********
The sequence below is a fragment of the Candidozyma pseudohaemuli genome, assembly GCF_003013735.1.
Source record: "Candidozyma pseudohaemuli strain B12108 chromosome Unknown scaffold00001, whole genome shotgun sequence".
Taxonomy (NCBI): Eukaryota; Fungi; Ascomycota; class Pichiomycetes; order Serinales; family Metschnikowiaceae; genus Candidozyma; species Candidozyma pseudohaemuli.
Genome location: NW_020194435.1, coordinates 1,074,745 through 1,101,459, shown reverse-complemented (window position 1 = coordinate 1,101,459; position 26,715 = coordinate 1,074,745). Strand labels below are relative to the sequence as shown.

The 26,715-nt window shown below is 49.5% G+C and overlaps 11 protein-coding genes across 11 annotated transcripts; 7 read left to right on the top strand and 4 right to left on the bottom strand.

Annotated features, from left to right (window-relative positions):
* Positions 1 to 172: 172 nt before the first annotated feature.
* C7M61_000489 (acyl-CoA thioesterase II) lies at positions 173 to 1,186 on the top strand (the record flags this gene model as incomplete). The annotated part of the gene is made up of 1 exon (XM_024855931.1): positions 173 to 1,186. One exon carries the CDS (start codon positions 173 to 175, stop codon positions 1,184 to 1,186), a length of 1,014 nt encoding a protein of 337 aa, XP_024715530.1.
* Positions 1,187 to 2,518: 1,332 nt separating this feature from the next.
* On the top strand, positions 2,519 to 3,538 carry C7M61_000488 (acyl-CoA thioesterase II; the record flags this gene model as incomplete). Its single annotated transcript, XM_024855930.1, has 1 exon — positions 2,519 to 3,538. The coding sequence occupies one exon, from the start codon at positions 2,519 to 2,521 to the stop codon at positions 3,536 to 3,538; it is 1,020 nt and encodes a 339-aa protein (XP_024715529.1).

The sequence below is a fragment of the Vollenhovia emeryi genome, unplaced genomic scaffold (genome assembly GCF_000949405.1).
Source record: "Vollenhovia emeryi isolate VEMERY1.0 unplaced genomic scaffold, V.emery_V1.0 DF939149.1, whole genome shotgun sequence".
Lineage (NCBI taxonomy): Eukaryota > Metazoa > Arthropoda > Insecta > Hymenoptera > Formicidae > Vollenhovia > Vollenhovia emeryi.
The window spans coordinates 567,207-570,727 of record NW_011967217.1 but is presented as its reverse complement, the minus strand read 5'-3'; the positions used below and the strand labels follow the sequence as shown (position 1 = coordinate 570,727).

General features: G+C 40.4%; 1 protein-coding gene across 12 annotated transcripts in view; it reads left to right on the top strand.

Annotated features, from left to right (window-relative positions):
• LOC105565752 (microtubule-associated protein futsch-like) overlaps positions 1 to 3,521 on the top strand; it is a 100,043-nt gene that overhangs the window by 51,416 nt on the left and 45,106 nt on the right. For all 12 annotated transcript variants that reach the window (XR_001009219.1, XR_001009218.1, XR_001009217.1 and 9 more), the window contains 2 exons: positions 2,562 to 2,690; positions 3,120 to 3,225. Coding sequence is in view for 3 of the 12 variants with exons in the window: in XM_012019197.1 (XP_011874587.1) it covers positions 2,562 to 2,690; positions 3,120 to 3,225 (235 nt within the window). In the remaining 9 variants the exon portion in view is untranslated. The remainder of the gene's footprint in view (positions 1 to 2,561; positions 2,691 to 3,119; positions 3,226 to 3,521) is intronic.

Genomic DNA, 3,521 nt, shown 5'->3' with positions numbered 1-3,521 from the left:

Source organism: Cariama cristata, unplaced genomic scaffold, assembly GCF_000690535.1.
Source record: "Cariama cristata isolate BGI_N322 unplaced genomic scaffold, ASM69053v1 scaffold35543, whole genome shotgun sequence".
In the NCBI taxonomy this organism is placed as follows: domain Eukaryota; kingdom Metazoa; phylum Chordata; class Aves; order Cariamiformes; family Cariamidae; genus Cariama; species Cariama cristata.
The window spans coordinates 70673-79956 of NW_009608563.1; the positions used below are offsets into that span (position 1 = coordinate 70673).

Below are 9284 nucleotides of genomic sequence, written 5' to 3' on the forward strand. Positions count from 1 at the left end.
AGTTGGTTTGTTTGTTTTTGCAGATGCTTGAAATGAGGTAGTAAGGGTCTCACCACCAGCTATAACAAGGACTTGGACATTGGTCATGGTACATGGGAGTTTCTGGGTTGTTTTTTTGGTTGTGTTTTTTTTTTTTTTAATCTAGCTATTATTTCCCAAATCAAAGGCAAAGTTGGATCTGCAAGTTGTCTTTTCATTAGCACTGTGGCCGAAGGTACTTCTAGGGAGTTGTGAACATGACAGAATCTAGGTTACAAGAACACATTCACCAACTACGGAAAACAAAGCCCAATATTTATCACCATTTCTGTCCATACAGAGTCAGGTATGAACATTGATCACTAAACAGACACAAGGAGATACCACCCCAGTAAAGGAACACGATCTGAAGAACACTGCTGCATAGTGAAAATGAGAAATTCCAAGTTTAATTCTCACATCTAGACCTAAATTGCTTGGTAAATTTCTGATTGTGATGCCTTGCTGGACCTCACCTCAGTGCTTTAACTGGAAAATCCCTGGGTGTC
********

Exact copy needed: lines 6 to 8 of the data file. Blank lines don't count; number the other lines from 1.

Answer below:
Annotated features, from left to right (window-relative positions):
* Positions 1 to 172: 172 nt before the first annotated feature.
* C7M61_000489 (acyl-CoA thioesterase II) lies at positions 173 to 1,186 on the top strand (the record flags this gene model as incomplete). The annotated part of the gene is made up of 1 exon (XM_024855931.1): positions 173 to 1,186. One exon carries the CDS (start codon positions 173 to 175, stop codon positions 1,184 to 1,186), a length of 1,014 nt encoding a protein of 337 aa, XP_024715530.1.